determine new salaries and even pay them without the Board knowing
about them. S.I. 26 of 2000 was gazetted and they would
have seen

Minister’s powers on the agreement are regulated by the Labour
Relations Act. She could only exercise powers given to her
by the
Act. I agree with the respondents’ submission that once she
decided that the agreement was correct and did not need to
amended, she had no powers to refer to a mediator an agreement which
was correct. What would the mediator be doing if the agreement

Minister did not find that the agreement fell under any of the
provisions of Section 81 where she is empowered to amend it.

seems to me the proper opportunity to put things right was missed
when the matter was referred to the Minister. Had the Minister
acted in terms of the powers conferred on her by the Act, the
agreement on S.I. 26 of 2000 could have been amended.

good opportunity for the appellant to mitigate its problem on the
heavy salary bill was not taken advantage of when parties were
to re-negotiate the agreement. The minutes show that the
respondents did offer certain compromises which were not taken
of by the appellant. Instead the appellant chose to
unilaterally vary the agreement without authority. In so doing the
was wrong.

voluntary retirees simply want the appellant to pay them whatever was
the difference between what they were paid and what they
should have
been paid. This is because the increases were back-dated to the
time when they were still in service. What it means
is that those
who remained in service were paid better salaries while those who
left were paid less but for the same months, especially
back-dated salaries. I see no reason why they should not be paid
that difference. The fact that the decision to increase
salaries and back-date them was made when they had left, or left soon
after that, should not be a reason to exclude them.

I therefore see no reason to
interfere with the decision of the court

were held on the instruction of the appellant’s Board that the
workers be placed on the median quartile. Figures
were worked out
by the appellant’s experts and technocrats. The appellant’s
Board was represented on the negotiating committee.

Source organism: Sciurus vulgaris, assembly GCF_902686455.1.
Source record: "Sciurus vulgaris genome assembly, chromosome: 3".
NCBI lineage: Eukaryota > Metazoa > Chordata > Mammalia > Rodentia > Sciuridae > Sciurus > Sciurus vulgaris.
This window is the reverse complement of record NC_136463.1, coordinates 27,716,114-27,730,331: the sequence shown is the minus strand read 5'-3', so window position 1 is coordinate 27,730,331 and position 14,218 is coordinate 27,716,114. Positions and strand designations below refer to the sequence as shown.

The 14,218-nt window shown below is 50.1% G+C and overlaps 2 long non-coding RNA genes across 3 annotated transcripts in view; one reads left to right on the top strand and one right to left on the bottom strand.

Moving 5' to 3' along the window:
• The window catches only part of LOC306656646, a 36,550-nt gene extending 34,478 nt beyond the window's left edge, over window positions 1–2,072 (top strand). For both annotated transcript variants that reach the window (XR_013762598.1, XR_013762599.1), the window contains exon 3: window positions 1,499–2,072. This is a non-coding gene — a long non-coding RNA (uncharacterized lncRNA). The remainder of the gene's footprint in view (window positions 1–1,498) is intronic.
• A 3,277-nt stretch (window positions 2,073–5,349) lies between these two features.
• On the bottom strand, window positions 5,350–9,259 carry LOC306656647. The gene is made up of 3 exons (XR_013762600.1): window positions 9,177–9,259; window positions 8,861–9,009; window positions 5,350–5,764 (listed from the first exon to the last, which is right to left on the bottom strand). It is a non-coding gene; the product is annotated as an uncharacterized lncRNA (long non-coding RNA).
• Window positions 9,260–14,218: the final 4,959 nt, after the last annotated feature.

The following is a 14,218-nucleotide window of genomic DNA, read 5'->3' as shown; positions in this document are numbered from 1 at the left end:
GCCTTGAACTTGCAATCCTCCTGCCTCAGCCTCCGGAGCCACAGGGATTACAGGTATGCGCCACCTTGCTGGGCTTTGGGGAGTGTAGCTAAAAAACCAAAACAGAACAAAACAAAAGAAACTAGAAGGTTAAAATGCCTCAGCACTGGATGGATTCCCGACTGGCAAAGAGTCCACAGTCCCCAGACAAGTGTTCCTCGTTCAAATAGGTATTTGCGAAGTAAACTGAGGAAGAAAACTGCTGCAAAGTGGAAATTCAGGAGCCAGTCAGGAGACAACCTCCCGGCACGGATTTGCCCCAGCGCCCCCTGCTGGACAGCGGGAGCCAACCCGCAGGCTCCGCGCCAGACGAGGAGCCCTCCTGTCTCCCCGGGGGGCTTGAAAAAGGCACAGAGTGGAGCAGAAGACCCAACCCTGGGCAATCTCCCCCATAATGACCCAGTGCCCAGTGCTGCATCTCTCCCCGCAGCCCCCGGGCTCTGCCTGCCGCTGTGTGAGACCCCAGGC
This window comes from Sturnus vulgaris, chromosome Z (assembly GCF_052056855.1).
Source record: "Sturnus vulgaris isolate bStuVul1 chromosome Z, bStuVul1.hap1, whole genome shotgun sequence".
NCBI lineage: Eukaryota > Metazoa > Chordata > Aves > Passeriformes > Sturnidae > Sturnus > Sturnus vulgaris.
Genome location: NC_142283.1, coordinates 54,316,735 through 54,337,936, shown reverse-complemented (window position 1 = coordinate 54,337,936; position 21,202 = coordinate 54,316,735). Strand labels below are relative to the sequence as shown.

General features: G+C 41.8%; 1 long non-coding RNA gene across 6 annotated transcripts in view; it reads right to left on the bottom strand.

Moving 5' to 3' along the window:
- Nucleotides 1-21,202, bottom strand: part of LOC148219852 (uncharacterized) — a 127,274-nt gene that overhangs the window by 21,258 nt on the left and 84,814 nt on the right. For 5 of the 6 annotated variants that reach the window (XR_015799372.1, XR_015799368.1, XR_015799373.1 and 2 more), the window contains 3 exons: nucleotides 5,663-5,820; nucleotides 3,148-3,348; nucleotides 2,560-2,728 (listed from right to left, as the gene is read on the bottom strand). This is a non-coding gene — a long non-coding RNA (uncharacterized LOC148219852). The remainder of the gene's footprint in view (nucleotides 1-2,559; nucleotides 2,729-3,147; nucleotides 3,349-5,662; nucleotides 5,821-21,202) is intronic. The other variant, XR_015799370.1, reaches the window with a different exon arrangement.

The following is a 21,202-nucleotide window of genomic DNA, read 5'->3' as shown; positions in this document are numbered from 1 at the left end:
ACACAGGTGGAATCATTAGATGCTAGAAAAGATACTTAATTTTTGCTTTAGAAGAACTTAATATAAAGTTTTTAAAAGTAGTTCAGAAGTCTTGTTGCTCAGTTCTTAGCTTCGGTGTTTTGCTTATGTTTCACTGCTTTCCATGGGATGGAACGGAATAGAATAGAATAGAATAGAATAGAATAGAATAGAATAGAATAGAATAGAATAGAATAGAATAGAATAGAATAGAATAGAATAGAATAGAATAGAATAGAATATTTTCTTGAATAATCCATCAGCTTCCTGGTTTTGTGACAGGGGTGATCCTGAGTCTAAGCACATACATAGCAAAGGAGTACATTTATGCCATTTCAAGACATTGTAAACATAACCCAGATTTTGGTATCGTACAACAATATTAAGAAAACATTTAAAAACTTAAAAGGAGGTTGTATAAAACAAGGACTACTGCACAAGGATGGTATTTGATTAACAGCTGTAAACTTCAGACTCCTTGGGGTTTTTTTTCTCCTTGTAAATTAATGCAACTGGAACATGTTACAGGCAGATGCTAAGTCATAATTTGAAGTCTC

Agreement was
reached and published in the Statutory Instrument. The new salaries
were paid for several months. It was only
when the appellant
realised the enormity of the resultant wage bill, that it reneged on
the agreement.

was only then that the appellant turned round, sought to dispute its
authority and raised the issue of errors in the figures.

must be pointed out that having previously asked some consultants to
work out figures for it, the appellant abandoned those figures
asked its own experts to produce figures which the appellant then
chose to rely on. The appellant cannot now turn round and
say there
was an error in the figures. The appellant was simply negligent in
not checking what effect the increases would have
on its wage bill
despite the fact that its ability to pay was raised during the
negotiations. Even when the wage bill proved too
high the appellant
continued to pay it for five months until the banks advised that they
would not continue to accept further withdrawals
on the over-drafts.

There was clearly no justus
error in what the appellant did. The point is illustrated by
University of Zimbabwe
v Gudza, supra

The same point is dealt with in
Horty Investments v
Interior Acoustics

1984 (3) SA 537. In
Fairmead and National and Overseas Distributors v Potato Board

1958 (2) SA 465A at 471 FAGAN CJ stated the following:-

can an error be said to be
for the purpose of
entitling a man to repudiate his apparent assent to a contractual

I read the decisions, our Courts, in applying the test, have taken
into account the fact that there is another party involved and
considered his position. They have, in fact, said: Has the first
party – the one who is trying to resile – been to blame
in the
sense that by his conduct he has led the other party, as a reasonable
man, to believe that he was binding himself?”

The above is also supported by
the case of
Mabhena v
Harare Polytech College
where it was held that “… the College could not resile from the
contract on the basis of its unilateral mistake”.

see no merits in the appeal and it is dismissed with costs.

JA: I agree

AJA: I agree

Coghlan Welsh & Guest,
appellant's legal practitioners

& Blankenberg
first respondent’s legal practitioners

& Immerman
, second
respondent's legal practitioners